Funding to clean up toxic military sites is not keeping up with the rising costs of the work, potentially pushing back completion of the efforts by decades, reports Military Times. A new analysis released by the Environmental Working Group says the price tag for cleaning up the “forever chemicals” swelled by $3.7 billion from 2016 to 2021, to about $31 billion. But the Pentagon’s budget for the work rose only $400 million over that time period. An internal Defense Department study completed in 2022 found that the drinking water at 24 installations exposes about 175,000 service members a year to dangerous levels of chemicals linked to cancer and other illnesses.

Errors, lapses in judgment, and poor communication resulted in contaminated drinking water aboard two aircraft carriers last fall, reports Stars and Stripes. In separate reports released this week, the Navy investigations pointed the finger at bilge water as the source of jet fuel contamination on USS Nimitz on September 16 and bacteria found aboard USS Abraham Lincoln on September 21 of last year.

In 1953, toxic chemicals had begun seeping through the ground into two of the eight water treatment plants on Camp Lejeune, the Marine Corps base near Jacksonville, NC, reports Military.com. The contamination continued through 1987, mostly affecting the Tarawa Terrace and Hadnot Point neighborhoods exposing a likely 1 million people. The government has extended no offer to the likely 1 million people exposed. Half that number have filed legal claims.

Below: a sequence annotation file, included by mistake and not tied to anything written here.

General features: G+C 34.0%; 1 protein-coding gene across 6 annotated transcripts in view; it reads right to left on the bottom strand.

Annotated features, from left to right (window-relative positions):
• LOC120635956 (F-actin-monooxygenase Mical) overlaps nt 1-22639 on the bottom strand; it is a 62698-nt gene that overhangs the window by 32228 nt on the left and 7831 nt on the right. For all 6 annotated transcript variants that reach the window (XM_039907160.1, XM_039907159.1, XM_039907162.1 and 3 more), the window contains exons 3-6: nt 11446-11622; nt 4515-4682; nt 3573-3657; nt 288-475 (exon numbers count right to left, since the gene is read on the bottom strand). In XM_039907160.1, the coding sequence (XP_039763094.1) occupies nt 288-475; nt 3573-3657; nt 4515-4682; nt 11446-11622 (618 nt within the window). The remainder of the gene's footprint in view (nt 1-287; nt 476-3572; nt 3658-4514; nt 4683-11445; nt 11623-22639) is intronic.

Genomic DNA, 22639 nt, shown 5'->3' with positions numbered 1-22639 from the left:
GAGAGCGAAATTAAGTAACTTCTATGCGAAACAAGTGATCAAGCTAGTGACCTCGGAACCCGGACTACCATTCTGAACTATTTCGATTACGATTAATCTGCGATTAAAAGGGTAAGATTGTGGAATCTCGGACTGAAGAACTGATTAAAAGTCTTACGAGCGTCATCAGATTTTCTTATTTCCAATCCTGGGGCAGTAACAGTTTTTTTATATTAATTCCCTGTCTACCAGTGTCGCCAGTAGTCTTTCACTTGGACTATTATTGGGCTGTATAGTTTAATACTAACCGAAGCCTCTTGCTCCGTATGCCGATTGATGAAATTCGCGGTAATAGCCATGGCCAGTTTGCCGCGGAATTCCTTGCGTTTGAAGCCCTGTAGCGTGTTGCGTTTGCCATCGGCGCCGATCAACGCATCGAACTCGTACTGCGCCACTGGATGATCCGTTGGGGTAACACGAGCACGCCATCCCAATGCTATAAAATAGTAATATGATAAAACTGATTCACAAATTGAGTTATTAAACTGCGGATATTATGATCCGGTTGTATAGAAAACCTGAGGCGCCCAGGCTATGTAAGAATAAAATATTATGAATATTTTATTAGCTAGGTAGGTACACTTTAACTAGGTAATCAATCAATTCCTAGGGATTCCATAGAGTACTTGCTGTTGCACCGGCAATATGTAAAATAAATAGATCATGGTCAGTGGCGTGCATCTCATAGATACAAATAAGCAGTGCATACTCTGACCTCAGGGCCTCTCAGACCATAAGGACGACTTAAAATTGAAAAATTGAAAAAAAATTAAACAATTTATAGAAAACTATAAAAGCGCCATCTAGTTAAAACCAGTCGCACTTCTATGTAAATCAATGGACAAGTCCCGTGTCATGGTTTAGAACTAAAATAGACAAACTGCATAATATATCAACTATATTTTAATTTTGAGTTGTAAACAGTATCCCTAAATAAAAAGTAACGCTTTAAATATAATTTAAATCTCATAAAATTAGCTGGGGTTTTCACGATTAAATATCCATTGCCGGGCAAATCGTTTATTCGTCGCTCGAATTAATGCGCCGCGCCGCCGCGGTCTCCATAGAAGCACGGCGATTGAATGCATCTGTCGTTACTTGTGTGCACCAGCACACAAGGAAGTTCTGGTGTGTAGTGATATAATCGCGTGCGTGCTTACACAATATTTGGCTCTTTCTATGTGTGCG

Florida Gov. Ron DeSantis plans to send more than 1,100 National Guard soldiers and law enforcement officers to Texas to assist with border security between the US and Mexico, reports Military Times.

Dire predictions of border chaos when Title 42 expired have not come to pass, and President Joe Biden scoffed at the idea of sharing credit with Gov. Greg Abbott’s surge of National Guard troops. “Gimme a break,” he said in the Oval Office in a brief exchange with The Dallas Morning News.

The US national average Jet-A fuel price has fallen to $6.72 in May, down 26 cents when compared to April averages and down $1.32 from a year ago, according to a survey by the Aviation Research Group US. Aviation Week reports, the price declined in all eight FAA regions, with the largest decrease found in the Eastern and New England regions, with a drop of 53 cents from April. The smallest monthly decline was found in the Central region with a 4-cent decrease.

Defense News reports demand for munitions to support Ukraine’s fight against Russia and the resulting need to backfill US weapons stockpiles could put a significant strain on the development of the Pentagon’s hypersonic weapons programs. A report from the National Defense Industrial Association, released May 11, emphasizes that the shift from developing and testing hypersonic technology to fielding weapons in high numbers will require targeted funding from the Pentagon and a focused effort on shoring up the supply bases.